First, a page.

Troy Eittreim considers himself a painter and a collagist. He uses Photoshop to create his work, adding images and marks layer by layer, into one smooth surface within an unified image. His work is currently on display at Florida State College at Jacksonville’s Downtown campus in a solo show, A Strange Journey.
The journey might’ve been strange, but it certainly wasn’t speedy.
In 1991, a friend presented Eittreim, a formally educated painter and illustrator, with a gift that, a decade later, would drastically alter his artistic process. That gift was a disc, and on that disc was a copy of Adobe Photoshop. The graphics editor software was new to the market, having been published in 1990. Computers themselves were also still relatively new to the market and not yet viewed as an item with a practical use in private homes.
Eittreim is an alumnus of Savannah College of Art and Design (SCAD). He graduated from the college in 1989 with a BFA in Painting and Illustration and a minor in Art History. Even in the late ’80s, and despite SCAD being the progressive school it is, Eittreim had only one course in computer art.
His introduction to Photoshop wasn’t entirely memorable. After the software was loaded to his computer, his friend gave him a basic tutorial. And Eittreim was lost once he was left to his own devices. He dabbled with the program’s tools, drawing shapes, filling them in, and then erasing them.
Eittreim continued to focus on painting and didn’t open Photoshop again until 1994 when his curiosity led him back to the software. There was something about the process that he found intriguing. It posed a challenge, something new and more difficult for him than traditional painting and analog processes. He developed a better understanding of the program, and advanced his digital editing skills. But, still dissatisfied with the results, he returned to painting.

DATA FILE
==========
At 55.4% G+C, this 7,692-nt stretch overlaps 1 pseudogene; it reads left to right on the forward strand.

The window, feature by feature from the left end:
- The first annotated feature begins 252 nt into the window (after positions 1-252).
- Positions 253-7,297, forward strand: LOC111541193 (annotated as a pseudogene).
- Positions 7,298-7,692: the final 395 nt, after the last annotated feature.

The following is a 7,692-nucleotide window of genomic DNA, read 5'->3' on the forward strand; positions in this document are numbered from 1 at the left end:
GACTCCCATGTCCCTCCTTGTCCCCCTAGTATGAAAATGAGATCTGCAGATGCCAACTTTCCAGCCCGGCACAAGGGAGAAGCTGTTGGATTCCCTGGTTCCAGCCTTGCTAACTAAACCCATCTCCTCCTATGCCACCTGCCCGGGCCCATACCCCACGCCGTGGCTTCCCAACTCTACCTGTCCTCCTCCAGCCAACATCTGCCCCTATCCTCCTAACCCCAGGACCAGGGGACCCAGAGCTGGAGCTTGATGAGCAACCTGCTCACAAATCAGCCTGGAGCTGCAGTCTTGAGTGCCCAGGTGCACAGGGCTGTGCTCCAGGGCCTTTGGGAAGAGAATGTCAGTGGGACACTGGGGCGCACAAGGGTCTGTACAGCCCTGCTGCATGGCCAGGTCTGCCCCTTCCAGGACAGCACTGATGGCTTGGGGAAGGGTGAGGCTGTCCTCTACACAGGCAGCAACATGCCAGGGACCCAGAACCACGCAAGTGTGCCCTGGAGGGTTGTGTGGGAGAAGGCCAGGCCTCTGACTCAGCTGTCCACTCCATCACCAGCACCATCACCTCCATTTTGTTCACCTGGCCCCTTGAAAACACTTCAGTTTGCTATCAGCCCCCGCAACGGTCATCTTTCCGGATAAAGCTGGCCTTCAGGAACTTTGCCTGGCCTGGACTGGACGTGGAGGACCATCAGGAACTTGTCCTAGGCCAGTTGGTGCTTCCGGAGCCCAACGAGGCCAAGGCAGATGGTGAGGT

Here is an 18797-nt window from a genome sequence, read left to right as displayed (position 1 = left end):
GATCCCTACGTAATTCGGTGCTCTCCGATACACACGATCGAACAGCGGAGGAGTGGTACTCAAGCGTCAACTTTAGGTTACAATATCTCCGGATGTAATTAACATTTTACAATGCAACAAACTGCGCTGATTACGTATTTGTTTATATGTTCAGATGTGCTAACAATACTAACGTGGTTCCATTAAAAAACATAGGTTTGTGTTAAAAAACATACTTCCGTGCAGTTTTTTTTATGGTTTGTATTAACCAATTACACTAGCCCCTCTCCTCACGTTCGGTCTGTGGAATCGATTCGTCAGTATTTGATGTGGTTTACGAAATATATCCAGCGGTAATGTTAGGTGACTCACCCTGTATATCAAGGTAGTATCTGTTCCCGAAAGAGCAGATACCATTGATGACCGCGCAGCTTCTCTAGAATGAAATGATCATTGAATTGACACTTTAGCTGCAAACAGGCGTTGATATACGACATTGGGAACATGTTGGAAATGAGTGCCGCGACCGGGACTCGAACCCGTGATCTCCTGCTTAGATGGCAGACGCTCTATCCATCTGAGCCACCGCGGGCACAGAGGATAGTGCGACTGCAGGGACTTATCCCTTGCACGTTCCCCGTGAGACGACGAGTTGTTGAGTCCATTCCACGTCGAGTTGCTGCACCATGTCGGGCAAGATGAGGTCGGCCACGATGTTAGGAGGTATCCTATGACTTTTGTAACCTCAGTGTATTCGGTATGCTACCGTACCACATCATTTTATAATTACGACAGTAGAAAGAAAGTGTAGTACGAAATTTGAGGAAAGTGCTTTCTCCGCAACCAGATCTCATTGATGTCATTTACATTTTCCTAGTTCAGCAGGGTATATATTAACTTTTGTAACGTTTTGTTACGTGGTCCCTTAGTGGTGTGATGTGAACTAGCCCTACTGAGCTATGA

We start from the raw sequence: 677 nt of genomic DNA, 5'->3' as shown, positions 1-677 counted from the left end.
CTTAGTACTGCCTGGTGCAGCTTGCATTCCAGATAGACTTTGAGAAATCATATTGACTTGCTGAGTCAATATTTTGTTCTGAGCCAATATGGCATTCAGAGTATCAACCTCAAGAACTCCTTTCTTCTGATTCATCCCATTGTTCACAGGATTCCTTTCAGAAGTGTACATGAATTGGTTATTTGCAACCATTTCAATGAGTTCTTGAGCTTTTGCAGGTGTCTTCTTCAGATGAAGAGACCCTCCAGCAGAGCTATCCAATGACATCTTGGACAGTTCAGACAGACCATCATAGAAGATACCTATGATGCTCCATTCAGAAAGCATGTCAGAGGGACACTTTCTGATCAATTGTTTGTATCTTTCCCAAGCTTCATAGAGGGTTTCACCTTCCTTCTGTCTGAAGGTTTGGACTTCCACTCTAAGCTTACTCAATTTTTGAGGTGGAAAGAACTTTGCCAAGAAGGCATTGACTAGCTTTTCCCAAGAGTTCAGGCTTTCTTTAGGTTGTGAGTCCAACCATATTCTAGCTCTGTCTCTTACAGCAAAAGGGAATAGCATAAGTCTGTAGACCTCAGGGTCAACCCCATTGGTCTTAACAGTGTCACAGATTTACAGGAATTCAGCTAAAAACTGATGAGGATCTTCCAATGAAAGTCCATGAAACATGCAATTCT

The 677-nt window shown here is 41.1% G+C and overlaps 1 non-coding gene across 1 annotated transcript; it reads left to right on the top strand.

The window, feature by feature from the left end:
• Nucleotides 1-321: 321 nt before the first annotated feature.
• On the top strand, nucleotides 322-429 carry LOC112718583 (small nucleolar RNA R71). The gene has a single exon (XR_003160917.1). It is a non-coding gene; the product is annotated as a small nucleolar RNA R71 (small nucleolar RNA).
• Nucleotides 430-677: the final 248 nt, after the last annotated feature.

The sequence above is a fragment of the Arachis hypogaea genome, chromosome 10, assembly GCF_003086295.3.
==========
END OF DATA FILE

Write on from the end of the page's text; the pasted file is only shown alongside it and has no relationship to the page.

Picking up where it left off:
In a post-Y2K world, Eittreim again returned to Photoshop. The third time was the charm: Eittreim delved into the tools of the program. What resulted was a body of work exhibited in 2002 in a solo show in Atlanta’s Eyedrum Art & Music Gallery.
After that show, Eittreim, for the most part, departed the world of analog art in its entirely. Believing that planning sucks the life out of a piece, Eittreim would scan an image, load it into Photoshop, and quickly begin digitally manipulating the image; one modification in composition or color organically leading to the next.
Eittreim’s current series illustrates the disjointed nature of life, both past and present. His digital collages depict dreamlike scenes. Like a dream, at first glance the spectacles appear incoherent from the outside looking in. It is not until viewers immerse themselves into a piece that threads of consciousness begin to emerge. Blended together within his work are both real and imagined landscapes, folklore and regional culture, mysticism and religious imagery, and figures representative of voyages and conquests.
As an artist, he never fully knows where a piece will lead him or when it will be finished. This series consists of work long in progress, with some pieces started in 2004 that have been under revisions for more than a decade. The work depicts his journey through a culturally diverse world that’s still full of many unknowns. It is to the edges of these unknowns that Eittreim’s curiosity is attracted and he seeks to explore them through his art.
A Strange Journey, which opened on Oct. 30, runs through Dec. 8. The Downtown campus gallery is in Building A1205, 101 W. State St. Gallery hours vary with each exhibit and individuals should contact Brenda Mills at 904-633-8131 for more information.